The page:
Demountable building: don’t think straight, think circular

Demountable architecture has a long history, but has tended towards the utilitarian or temporary. Today, a new wave of projects in the field presents new, circular-economy possibilities

Flexibility has always been a concern for the office architect, and recent events have highlighted the importance of buildings that are able to flex and shift to adapt to changing patterns of use without simply discarding valuable resources. London-based studio Waugh Thistleton Architects have recently completed an office block that, in addition to being able to flex to changing needs, can be fully demounted at the end of its life cycle.

The studio used a hybrid steel and cross-laminated-timber (CLT) structure to create highly adaptable open-plan floors that can be easily reconfigured – whether that’s shifting internal partitions, or removing sections of CLT to create double-height spaces.

‘The whole building has been treated as a recyclable product…’

The whole building has been treated as a recyclable product, with the main steel structure bolted together, the timber screwed, and the cladding, decking and balustrades all designed to be detachable. Internally, the structure has largely been left exposed to minimise future wastage, using natural clay finishes and biodegradable Marmoleum tiles. In an inventive final flourish, offcuts from the CLT structure were also used to create office furniture.

Inspiration from the past

The idea of modular and demountable architecture is not new; the use of partially prefabricated buildings that could be moved and reassembled was reported as far back as 1624. Neither is it always restricted to simple functional boxes. London’s Crystal Palace of 1851 was viewed as a modern marvel, Jean Prouve’s 1944 demountable house has become something of a collector’s item, and Qatar’s upcoming World Cup is due to be played in a demountable stadium. However, the focus has tended to be on the utilitarian (quickly constructing hospitals or extra classrooms) or the temporary (events and disaster relief).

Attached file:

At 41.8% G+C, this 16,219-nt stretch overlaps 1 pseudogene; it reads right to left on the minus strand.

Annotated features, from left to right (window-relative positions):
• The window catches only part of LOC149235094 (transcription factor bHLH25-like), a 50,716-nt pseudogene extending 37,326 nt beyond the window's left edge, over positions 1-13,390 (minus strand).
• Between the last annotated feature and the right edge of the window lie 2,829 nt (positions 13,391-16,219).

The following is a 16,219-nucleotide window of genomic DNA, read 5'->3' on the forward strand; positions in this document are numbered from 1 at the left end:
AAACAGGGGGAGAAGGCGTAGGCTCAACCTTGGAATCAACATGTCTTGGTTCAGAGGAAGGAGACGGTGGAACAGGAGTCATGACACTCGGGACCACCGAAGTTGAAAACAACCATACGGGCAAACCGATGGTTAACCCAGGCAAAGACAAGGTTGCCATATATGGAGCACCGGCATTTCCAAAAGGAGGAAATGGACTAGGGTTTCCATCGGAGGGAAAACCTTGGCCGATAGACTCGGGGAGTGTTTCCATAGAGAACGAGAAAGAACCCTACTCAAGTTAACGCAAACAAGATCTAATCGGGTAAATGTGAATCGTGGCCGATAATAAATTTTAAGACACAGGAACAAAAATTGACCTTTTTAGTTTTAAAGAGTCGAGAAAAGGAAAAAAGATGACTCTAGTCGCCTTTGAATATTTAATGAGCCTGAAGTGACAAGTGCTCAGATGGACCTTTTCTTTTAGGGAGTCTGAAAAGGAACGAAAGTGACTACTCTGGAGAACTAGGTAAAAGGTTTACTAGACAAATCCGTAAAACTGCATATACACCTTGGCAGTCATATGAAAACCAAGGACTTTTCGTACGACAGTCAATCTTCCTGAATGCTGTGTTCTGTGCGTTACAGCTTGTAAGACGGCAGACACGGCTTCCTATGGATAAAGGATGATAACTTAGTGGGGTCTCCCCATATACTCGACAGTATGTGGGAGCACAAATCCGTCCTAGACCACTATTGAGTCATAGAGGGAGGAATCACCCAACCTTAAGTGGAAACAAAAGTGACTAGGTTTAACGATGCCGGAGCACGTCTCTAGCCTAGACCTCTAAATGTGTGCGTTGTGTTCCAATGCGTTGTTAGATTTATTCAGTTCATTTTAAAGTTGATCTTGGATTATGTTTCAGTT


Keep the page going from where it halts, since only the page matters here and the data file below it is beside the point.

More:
There are big wins to be made in expanding the principle of demountable buildings to more permanent, high-quality architectural developments. The building industry accounts for more than 50% of global energy use and over 35 per cent of CO2 emissions, and demolition and renovation waste can account for up to 40 per cent of waste production. In addition to the ecological benefit, there’s a business case to be made; with the rising price of construction materials, adopting circular principles could represent a EURO 1.8trn opportunity for the EU alone in the years up to 2030.

Maximising materials

New technologies are making this more achievable than ever before, allowing us to maximise the utilisation of components and materials both now and in the future. Increasingly sophisticated Building Information Modelling (BIM) enables buildings to effectively function as a materials bank, reimagining the architecture around us as a dynamic data-tracked repository of tradable value.

Using digital technology, every part of the construction can be tagged with a unique QR code containing the information required for reuse. The trendsetting developer Edge Technologies took this approach in a recent development for Triodos Bank in the Netherlands, resulting in a high-quality building which can be reconstructed in a new location without any waste flows.

Imogen Privett’s full design roundup of innovations in work and workplace can be found in the Innovation Zone.

Imogen Privett is a Senior Research Associate in WORKTECH Academy and Workplace Innovation Consultant with UnWork. An architectural designer and researcher, she holds degrees in both History and Architecture.
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